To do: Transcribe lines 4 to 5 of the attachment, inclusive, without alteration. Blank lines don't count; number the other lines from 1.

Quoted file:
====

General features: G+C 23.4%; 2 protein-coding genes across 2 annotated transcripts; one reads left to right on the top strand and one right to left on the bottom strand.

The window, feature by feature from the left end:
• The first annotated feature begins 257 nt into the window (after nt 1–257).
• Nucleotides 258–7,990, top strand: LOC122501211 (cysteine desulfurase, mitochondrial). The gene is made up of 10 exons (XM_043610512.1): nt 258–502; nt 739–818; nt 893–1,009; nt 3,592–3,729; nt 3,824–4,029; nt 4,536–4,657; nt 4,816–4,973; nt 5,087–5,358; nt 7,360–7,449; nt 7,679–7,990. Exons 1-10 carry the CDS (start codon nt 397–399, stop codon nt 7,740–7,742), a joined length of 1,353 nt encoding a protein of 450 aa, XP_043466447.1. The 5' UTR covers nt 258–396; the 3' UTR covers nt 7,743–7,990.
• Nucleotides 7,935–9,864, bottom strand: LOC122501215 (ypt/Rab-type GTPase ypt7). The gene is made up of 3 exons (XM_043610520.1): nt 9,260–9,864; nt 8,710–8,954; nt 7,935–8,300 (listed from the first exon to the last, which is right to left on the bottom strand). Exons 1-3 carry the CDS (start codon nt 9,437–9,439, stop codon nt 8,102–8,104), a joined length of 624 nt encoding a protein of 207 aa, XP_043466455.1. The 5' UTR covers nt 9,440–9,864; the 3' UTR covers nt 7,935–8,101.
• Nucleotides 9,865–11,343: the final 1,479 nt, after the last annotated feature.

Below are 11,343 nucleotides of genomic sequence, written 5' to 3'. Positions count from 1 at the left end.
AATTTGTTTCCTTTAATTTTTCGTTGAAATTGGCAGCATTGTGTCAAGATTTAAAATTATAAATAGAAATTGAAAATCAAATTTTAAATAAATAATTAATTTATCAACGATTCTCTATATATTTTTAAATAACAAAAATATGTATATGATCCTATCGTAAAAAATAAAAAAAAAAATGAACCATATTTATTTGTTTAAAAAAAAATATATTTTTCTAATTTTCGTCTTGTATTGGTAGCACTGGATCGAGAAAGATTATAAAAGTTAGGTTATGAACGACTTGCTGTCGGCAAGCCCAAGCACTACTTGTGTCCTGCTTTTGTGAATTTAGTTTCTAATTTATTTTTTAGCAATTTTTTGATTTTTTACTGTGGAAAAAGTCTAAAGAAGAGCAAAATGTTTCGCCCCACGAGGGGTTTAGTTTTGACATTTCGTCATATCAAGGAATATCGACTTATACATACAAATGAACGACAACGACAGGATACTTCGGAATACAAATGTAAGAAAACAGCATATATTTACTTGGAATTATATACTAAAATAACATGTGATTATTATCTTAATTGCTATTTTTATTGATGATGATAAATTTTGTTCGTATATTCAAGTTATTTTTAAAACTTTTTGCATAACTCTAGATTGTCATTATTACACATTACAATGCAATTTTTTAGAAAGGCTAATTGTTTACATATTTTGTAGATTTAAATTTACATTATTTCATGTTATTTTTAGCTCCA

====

• Nucleotides 258–7,990, top strand: LOC122501211 (cysteine desulfurase, mitochondrial). The gene is made up of 10 exons (XM_043610512.1): nt 258–502; nt 739–818; nt 893–1,009; nt 3,592–3,729; nt 3,824–4,029; nt 4,536–4,657; nt 4,816–4,973; nt 5,087–5,358; nt 7,360–7,449; nt 7,679–7,990. Exons 1-10 carry the CDS (start codon nt 397–399, stop codon nt 7,740–7,742), a joined length of 1,353 nt encoding a protein of 450 aa, XP_043466447.1. The 5' UTR covers nt 258–396; the 3' UTR covers nt 7,743–7,990.
• Nucleotides 7,935–9,864, bottom strand: LOC122501215 (ypt/Rab-type GTPase ypt7). The gene is made up of 3 exons (XM_043610520.1): nt 9,260–9,864; nt 8,710–8,954; nt 7,935–8,300 (listed from the first exon to the last, which is right to left on the bottom strand). Exons 1-3 carry the CDS (start codon nt 9,437–9,439, stop codon nt 8,102–8,104), a joined length of 624 nt encoding a protein of 207 aa, XP_043466455.1. The 5' UTR covers nt 9,440–9,864; the 3' UTR covers nt 7,935–8,101.